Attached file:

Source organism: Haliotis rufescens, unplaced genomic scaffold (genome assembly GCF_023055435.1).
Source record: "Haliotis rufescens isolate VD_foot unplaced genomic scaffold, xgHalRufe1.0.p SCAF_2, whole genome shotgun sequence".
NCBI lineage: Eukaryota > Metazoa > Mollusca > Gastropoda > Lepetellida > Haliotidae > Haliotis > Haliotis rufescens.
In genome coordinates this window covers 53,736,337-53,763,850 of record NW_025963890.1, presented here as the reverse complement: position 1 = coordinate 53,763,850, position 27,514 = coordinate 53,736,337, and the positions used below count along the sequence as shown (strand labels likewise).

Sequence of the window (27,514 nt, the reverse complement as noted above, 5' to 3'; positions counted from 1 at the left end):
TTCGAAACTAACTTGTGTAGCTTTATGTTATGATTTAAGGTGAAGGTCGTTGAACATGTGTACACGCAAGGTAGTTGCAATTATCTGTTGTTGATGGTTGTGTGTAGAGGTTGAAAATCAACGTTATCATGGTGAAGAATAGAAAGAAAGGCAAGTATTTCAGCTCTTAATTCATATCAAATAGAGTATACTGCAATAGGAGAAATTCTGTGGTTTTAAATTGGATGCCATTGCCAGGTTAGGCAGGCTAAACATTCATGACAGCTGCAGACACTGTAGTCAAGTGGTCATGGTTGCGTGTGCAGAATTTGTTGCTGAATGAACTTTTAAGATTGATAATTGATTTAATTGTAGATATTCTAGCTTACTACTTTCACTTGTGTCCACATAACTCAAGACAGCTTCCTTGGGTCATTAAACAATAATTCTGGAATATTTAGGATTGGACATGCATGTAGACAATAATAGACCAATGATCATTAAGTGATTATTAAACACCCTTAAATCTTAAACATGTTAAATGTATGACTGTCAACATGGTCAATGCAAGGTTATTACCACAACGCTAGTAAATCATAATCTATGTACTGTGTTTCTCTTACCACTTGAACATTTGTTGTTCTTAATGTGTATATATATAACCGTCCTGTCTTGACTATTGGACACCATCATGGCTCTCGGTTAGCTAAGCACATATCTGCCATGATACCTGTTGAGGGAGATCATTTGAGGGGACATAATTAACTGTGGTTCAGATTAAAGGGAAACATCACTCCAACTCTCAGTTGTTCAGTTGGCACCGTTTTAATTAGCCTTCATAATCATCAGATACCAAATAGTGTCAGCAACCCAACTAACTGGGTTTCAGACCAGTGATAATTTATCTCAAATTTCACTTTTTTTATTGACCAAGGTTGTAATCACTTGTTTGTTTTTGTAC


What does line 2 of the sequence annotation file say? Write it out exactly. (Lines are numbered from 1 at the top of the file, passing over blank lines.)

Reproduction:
Source record: "Haliotis rufescens isolate VD_foot unplaced genomic scaffold, xgHalRufe1.0.p SCAF_2, whole genome shotgun sequence".